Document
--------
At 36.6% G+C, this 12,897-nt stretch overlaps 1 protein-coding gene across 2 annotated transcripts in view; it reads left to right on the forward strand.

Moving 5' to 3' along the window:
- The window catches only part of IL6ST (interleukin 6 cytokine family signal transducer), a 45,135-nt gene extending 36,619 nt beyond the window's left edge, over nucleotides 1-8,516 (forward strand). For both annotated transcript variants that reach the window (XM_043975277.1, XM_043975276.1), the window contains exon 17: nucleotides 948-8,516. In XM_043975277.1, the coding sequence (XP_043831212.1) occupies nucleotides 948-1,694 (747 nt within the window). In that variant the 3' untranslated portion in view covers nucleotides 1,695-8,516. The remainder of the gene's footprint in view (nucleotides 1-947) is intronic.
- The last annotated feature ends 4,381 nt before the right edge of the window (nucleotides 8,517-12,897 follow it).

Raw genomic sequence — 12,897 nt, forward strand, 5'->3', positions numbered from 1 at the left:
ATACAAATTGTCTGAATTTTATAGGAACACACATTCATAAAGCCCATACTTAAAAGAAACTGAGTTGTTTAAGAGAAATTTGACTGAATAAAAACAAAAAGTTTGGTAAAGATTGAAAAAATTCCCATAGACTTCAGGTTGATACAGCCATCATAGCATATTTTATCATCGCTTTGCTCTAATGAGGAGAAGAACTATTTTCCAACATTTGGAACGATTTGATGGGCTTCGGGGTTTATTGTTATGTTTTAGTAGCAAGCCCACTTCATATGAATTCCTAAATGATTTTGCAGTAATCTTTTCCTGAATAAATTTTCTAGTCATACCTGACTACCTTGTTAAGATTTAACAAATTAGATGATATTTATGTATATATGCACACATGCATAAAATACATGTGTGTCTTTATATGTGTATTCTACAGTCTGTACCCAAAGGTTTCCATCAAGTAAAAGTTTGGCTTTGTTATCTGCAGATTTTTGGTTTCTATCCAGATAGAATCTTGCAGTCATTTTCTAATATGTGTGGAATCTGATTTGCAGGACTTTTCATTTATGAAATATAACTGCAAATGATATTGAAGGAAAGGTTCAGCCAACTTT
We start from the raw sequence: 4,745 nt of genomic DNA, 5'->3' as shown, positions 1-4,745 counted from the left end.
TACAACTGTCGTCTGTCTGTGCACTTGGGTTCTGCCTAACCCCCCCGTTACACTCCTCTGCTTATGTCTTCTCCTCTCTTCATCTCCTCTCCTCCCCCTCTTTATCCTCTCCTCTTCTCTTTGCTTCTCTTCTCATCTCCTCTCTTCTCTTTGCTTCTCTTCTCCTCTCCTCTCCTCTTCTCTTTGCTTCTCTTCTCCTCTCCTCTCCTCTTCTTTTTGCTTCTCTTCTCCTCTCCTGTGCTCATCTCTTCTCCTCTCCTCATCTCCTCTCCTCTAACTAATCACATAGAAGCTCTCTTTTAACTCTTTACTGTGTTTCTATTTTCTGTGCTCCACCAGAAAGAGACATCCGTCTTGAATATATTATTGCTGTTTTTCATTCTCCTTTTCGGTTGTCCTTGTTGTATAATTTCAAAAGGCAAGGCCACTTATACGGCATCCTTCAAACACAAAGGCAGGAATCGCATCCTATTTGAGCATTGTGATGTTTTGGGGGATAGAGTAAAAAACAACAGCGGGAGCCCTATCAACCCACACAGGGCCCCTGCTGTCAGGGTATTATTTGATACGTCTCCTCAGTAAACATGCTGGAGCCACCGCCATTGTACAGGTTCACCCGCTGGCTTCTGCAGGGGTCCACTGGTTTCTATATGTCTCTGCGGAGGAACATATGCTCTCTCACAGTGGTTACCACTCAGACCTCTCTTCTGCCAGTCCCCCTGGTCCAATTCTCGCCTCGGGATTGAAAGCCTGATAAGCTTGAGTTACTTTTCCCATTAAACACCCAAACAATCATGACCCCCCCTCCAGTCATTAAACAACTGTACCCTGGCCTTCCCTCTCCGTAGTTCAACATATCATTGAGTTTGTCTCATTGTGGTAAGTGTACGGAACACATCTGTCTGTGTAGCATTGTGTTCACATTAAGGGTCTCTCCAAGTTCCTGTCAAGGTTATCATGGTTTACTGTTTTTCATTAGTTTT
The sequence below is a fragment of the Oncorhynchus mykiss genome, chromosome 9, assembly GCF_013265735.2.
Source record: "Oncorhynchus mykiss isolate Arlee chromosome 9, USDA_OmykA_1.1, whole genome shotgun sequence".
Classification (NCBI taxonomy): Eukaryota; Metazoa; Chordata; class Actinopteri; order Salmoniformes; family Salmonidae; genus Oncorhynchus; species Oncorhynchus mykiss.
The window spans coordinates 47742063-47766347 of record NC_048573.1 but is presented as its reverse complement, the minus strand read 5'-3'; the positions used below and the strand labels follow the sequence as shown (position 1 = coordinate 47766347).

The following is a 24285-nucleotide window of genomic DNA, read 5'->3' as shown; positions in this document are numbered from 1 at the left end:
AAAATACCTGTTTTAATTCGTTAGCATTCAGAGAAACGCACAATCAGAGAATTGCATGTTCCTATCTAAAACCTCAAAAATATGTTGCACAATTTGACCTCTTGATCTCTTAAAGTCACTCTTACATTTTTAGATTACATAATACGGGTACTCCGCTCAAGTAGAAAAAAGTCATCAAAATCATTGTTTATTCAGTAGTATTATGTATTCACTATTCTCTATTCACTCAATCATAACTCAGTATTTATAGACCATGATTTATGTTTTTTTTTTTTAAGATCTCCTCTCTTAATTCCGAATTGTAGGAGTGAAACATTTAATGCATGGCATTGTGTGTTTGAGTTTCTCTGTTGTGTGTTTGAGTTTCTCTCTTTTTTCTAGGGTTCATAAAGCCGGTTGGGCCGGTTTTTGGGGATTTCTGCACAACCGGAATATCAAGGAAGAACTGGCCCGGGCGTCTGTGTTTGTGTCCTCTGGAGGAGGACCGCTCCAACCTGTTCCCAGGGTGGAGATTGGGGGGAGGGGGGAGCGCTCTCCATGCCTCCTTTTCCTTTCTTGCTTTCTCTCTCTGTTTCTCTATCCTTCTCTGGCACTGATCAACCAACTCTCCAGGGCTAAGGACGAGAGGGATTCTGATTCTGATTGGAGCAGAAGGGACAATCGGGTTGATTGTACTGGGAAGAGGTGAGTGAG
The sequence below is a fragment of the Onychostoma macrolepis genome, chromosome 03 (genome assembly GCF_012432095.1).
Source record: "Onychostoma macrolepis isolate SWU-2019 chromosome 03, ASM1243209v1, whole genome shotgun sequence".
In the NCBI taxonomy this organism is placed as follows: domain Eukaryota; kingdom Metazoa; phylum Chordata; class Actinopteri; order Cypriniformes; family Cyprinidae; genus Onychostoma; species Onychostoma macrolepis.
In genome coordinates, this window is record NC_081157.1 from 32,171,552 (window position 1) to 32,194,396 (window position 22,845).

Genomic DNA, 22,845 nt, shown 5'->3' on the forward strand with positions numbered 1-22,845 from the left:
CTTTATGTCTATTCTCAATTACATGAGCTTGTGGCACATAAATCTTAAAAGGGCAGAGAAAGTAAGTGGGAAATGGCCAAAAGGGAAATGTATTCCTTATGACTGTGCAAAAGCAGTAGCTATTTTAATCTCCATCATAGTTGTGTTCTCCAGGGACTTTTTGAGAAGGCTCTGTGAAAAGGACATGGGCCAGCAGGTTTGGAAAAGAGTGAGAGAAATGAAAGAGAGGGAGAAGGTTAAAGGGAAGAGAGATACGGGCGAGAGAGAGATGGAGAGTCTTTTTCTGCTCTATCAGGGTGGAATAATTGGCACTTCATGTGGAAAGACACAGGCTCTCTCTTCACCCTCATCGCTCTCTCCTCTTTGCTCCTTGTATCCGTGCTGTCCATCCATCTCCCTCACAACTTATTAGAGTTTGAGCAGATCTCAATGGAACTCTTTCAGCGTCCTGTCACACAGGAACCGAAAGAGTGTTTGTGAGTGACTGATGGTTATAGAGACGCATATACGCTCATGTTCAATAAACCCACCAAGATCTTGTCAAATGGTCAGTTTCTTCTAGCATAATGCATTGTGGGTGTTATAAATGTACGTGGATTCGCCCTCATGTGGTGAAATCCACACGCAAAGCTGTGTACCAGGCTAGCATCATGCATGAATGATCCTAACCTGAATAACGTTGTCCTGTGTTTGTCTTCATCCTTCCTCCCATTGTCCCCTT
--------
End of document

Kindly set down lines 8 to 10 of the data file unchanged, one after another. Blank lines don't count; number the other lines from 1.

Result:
TACAACTGTCGTCTGTCTGTGCACTTGGGTTCTGCCTAACCCCCCCGTTACACTCCTCTGCTTATGTCTTCTCCTCTCTTCATCTCCTCTCCTCCCCCTCTTTATCCTCTCCTCTTCTCTTTGCTTCTCTTCTCATCTCCTCTCTTCTCTTTGCTTCTCTTCTCCTCTCCTCTCCTCTTCTCTTTGCTTCTCTTCTCCTCTCCTCTCCTCTTCTTTTTGCTTCTCTTCTCCTCTCCTGTGCTCATCTCTTCTCCTCTCCTCATCTCCTCTCCTCTAACTAATCACATAGAAGCTCTCTTTTAACTCTTTACTGTGTTTCTATTTTCTGTGCTCCACCAGAAAGAGACATCCGTCTTGAATATATTATTGCTGTTTTTCATTCTCCTTTTCGGTTGTCCTTGTTGTATAATTTCAAAAGGCAAGGCCACTTATACGGCATCCTTCAAACACAAAGGCAGGAATCGCATCCTATTTGAGCATTGTGATGTTTTGGGGGATAGAGTAAAAAACAACAGCGGGAGCCCTATCAACCCACACAGGGCCCCTGCTGTCAGGGTATTATTTGATACGTCTCCTCAGTAAACATGCTGGAGCCACCGCCATTGTACAGGTTCACCCGCTGGCTTCTGCAGGGGTCCACTGGTTTCTATATGTCTCTGCGGAGGAACATATGCTCTCTCACAGTGGTTACCACTCAGACCTCTCTTCTGCCAGTCCCCCTGGTCCAATTCTCGCCTCGGGATTGAAAGCCTGATAAGCTTGAGTTACTTTTCCCATTAAACACCCAAACAATCATGACCCCCCCTCCAGTCATTAAACAACTGTACCCTGGCCTTCCCTCTCCGTAGTTCAACATATCATTGAGTTTGTCTCATTGTGGTAAGTGTACGGAACACATCTGTCTGTGTAGCATTGTGTTCACATTAAGGGTCTCTCCAAGTTCCTGTCAAGGTTATCATGGTTTACTGTTTTTCATTAGTTTT
The sequence below is a fragment of the Oncorhynchus mykiss genome, chromosome 9, assembly GCF_013265735.2.
Source record: "Oncorhynchus mykiss isolate Arlee chromosome 9, USDA_OmykA_1.1, whole genome shotgun sequence".